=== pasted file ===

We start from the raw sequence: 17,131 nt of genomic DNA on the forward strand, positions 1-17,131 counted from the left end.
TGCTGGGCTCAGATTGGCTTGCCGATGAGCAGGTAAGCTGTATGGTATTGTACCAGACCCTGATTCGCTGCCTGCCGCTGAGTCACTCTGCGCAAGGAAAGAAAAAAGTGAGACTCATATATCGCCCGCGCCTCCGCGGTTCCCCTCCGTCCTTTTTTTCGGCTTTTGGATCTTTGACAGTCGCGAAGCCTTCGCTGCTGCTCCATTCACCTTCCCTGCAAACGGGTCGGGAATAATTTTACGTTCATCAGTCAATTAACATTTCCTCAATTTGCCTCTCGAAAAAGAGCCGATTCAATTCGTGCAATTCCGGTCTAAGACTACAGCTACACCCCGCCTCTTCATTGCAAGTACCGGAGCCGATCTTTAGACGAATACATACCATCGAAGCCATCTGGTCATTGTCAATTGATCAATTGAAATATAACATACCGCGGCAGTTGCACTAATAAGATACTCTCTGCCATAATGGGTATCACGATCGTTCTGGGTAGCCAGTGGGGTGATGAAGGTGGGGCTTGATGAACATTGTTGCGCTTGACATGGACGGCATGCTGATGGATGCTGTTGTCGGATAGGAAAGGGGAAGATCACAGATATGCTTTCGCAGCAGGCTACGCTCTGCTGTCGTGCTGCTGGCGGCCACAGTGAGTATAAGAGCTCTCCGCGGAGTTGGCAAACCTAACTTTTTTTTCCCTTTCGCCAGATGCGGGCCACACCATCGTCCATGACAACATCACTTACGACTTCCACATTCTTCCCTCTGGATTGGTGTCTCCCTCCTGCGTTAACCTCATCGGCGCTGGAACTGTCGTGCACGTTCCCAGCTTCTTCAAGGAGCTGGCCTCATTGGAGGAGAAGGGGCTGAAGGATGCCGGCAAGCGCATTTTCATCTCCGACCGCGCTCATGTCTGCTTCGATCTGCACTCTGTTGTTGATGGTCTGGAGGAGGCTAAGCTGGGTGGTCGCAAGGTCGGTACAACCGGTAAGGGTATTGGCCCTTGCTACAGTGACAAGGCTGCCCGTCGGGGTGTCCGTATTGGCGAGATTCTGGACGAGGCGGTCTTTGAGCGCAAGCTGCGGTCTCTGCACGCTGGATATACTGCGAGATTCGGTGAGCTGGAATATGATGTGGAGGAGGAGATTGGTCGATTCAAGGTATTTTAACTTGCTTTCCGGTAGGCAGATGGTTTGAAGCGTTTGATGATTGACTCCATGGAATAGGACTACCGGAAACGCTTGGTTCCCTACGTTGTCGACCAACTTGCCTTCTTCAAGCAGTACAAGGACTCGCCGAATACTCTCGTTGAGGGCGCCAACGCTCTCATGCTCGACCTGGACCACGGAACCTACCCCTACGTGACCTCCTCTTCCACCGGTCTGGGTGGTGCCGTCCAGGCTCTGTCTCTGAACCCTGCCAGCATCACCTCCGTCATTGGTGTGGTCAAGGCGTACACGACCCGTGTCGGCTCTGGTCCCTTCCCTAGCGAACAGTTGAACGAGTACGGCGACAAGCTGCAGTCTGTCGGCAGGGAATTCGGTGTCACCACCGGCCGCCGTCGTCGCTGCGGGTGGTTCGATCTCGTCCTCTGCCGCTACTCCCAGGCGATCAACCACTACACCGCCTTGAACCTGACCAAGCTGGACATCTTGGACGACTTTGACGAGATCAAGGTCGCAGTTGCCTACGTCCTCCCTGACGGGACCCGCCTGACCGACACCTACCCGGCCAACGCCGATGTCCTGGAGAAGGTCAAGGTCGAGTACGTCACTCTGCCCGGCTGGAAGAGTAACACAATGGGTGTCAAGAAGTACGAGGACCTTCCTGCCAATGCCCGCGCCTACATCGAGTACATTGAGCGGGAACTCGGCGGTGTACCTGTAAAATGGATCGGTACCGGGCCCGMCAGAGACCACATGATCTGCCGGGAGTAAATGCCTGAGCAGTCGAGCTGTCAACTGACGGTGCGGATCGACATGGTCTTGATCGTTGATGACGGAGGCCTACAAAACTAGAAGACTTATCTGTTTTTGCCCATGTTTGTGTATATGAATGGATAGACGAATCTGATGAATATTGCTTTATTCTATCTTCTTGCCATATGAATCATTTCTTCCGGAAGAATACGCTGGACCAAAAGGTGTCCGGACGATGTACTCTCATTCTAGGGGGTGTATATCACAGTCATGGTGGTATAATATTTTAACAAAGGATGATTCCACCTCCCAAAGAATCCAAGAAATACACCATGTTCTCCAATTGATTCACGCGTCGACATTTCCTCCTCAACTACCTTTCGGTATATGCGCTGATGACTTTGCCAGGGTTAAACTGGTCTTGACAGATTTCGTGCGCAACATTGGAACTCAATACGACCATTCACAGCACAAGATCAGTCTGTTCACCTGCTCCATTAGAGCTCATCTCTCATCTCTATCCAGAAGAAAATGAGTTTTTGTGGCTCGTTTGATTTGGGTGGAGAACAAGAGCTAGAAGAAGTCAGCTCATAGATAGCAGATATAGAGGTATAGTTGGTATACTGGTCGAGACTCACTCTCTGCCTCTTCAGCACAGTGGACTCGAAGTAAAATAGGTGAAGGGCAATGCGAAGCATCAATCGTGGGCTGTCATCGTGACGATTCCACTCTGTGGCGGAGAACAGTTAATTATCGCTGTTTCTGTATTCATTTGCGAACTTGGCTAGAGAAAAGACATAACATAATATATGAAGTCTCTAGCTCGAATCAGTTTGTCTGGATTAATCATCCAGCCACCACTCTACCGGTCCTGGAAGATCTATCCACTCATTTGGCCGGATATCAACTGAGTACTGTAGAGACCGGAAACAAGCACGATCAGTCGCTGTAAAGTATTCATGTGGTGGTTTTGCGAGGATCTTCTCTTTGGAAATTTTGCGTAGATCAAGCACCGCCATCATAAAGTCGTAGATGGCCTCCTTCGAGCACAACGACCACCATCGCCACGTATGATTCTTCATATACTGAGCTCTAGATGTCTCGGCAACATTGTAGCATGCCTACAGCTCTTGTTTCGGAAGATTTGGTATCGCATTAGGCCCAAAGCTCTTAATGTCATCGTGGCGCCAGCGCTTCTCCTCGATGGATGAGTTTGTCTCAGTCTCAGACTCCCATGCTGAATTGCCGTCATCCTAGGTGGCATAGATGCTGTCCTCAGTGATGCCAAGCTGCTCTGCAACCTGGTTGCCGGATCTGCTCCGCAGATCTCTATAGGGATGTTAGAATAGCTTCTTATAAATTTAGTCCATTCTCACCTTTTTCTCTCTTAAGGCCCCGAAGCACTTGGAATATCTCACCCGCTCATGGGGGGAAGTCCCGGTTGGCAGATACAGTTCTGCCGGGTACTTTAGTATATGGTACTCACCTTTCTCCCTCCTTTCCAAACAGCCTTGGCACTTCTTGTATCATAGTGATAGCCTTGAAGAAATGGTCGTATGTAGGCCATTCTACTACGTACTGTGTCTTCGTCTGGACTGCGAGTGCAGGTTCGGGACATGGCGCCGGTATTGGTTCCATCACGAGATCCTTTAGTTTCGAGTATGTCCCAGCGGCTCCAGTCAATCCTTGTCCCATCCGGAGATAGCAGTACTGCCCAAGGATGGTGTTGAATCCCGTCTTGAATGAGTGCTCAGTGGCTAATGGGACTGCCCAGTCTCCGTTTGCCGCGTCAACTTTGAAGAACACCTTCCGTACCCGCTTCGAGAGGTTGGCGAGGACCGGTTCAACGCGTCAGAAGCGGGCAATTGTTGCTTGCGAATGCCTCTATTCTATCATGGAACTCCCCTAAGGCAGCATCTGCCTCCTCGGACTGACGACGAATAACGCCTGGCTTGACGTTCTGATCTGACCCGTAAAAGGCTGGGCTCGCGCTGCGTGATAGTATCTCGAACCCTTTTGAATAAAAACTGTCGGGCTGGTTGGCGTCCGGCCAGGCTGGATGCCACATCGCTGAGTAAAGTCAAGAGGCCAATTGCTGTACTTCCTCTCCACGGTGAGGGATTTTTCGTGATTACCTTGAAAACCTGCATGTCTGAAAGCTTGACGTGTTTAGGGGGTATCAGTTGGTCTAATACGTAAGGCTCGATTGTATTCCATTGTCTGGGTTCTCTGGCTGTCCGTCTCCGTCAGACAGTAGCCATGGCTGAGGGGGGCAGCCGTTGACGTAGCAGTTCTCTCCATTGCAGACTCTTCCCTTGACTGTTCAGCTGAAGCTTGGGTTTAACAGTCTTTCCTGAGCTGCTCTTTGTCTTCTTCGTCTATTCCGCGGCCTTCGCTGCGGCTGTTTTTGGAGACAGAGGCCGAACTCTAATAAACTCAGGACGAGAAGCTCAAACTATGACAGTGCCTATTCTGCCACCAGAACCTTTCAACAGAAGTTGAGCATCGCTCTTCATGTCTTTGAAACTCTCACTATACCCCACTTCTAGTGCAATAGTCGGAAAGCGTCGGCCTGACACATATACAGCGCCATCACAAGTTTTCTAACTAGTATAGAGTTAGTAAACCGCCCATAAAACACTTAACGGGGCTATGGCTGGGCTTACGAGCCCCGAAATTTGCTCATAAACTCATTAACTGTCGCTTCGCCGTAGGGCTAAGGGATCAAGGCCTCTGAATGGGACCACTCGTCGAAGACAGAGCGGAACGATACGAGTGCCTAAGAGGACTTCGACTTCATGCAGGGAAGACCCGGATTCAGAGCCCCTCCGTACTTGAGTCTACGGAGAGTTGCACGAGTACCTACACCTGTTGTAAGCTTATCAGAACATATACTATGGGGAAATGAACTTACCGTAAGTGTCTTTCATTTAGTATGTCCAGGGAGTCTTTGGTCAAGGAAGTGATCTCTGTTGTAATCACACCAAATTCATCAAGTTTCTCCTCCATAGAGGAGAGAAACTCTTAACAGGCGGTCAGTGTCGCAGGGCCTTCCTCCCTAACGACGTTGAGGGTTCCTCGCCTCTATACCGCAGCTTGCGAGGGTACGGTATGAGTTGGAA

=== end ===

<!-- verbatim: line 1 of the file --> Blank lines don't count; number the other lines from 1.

We start from the raw sequence: 17,131 nt of genomic DNA on the forward strand, positions 1-17,131 counted from the left end.